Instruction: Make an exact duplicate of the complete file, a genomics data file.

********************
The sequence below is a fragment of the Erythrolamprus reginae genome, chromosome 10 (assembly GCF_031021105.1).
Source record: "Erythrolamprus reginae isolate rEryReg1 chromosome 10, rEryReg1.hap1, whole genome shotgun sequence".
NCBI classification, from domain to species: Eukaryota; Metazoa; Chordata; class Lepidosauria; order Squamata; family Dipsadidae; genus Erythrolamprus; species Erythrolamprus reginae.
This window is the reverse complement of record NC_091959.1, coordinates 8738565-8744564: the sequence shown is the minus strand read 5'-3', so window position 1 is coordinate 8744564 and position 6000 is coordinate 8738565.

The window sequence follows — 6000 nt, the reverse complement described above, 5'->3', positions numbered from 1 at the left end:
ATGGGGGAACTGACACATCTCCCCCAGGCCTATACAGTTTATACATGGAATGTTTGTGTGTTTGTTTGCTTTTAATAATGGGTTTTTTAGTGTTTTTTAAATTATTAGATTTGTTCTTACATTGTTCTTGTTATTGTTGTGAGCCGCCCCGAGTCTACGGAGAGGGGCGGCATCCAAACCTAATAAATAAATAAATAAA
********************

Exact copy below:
The sequence below is a fragment of the Erythrolamprus reginae genome, chromosome 10 (assembly GCF_031021105.1).
Source record: "Erythrolamprus reginae isolate rEryReg1 chromosome 10, rEryReg1.hap1, whole genome shotgun sequence".
NCBI classification, from domain to species: Eukaryota; Metazoa; Chordata; class Lepidosauria; order Squamata; family Dipsadidae; genus Erythrolamprus; species Erythrolamprus reginae.
This window is the reverse complement of record NC_091959.1, coordinates 8738565-8744564: the sequence shown is the minus strand read 5'-3', so window position 1 is coordinate 8744564 and position 6000 is coordinate 8738565.

The window sequence follows — 6000 nt, the reverse complement described above, 5'->3', positions numbered from 1 at the left end:
ATGGGGGAACTGACACATCTCCCCCAGGCCTATACAGTTTATACATGGAATGTTTGTGTGTTTGTTTGCTTTTAATAATGGGTTTTTTAGTGTTTTTTAAATTATTAGATTTGTTCTTACATTGTTCTTGTTATTGTTGTGAGCCGCCCCGAGTCTACGGAGAGGGGCGGCATCCAAACCTAATAAATAAATAAATAAA